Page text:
About the Book:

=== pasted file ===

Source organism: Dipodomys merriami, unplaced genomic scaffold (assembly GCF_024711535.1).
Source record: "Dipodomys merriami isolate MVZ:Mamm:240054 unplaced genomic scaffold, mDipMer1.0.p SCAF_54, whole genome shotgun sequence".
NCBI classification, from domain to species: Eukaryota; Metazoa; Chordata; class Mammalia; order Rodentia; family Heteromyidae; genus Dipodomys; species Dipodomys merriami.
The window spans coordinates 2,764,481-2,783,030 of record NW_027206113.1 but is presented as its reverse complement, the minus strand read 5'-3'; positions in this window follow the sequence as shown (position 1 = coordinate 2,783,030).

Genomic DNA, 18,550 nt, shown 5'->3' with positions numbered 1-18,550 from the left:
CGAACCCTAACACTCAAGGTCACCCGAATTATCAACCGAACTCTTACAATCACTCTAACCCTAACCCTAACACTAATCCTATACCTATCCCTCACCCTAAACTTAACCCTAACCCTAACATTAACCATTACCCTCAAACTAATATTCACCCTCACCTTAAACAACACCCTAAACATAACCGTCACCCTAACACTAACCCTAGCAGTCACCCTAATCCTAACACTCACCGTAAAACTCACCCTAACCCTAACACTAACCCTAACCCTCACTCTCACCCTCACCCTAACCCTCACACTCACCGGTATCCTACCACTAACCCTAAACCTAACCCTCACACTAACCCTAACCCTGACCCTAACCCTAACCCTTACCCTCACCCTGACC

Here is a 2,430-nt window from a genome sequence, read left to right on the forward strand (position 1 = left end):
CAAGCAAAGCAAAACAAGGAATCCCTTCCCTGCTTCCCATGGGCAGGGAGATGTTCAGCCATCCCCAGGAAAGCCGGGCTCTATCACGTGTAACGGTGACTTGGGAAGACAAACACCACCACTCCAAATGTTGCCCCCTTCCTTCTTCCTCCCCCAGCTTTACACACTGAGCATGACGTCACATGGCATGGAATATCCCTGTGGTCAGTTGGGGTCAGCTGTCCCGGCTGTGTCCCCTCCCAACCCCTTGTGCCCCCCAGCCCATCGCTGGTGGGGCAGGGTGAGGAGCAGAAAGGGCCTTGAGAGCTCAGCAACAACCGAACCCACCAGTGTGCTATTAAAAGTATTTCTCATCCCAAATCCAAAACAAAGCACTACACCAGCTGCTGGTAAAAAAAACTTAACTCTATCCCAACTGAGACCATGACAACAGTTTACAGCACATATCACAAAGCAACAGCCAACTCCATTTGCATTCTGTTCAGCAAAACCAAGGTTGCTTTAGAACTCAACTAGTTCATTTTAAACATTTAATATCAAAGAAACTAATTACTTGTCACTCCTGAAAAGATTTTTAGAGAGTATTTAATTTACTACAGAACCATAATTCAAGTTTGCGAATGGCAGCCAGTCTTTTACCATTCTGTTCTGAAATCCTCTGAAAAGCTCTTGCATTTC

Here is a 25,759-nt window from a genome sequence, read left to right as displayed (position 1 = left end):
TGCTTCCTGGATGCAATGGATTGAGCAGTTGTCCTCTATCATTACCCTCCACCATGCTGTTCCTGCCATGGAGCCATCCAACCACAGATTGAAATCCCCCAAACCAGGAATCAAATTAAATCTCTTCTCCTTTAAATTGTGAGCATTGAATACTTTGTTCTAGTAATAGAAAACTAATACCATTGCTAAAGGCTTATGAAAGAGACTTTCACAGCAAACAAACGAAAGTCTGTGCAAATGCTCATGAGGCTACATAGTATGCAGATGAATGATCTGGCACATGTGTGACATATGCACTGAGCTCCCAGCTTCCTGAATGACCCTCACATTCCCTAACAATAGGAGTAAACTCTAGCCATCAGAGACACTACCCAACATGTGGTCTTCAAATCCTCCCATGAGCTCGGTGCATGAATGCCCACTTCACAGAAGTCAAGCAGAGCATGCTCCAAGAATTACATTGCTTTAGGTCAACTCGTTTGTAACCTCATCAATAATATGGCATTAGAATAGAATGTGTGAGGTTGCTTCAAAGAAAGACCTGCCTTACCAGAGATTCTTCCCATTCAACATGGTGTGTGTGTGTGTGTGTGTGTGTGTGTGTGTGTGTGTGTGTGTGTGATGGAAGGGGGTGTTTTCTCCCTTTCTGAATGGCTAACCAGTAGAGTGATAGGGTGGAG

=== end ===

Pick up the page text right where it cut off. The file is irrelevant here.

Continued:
The present work contains thirty-three articles of the authors on some unique, interesting and significant coins and sigils which throw flashes of light on various aspects of the history, culture, religion, art, economy, trade and commerce, science and technology of the people of India in different periods of its long history. It is for the first time that minuscule copper punch-marked coins from Vidisha have been brought to light which acquaint us of the local economy during the later half of the first millennium BCE. The uniface cast copper coins collected from eastern Malwa and Khandesh region establish relationship of the area with the Deccan which has yielded similar coins. Coins of the city-state of Hathodaka indicate the role the city-states played in the development of trade and commerce in the Narmada valley during the early centuries before the commencement of the Common Era. The silver and copper coins from Eran-Ujjayin region indicate the continued use of the white metal and corroborate the popularity of Vaishavism in central India evidenced earlier by the discovery of an elliptical temple plan and the Garua-dhvaja pillar inscription at Vidisha. The indigenous gold coin confirms the use of this valuable metal for indigenous coinage before the Kushas. Another coin takes back the antiquity of the auspicious Hindu mythological art-motif of cow suckling the calf to circa third-second century BCE. New Mitra and Stavhana coins add to our existing knowledge by bits while Kalachuri and inscribed Vishukuin type coins betray the existence of the scions of these dynasties or their allies in central India. Indo-Sassanian, Paramra and Ydava type coins from the region reveal the political developments of the medieval period while a piece with erotic theme tells of the use of a hitherto unknown motif. The darb of Akbar betrays the erring human nature and a coin-die of the emperor confirms the existence of a mint-town. The tetra-lingual silver seal of Nabha bears evidence to the use and popularity of various languages in the Malwa region of Punjab and the secular outlook of its rulers. All the articles thus help us in our understanding of our history in a better way to enlighten our future course.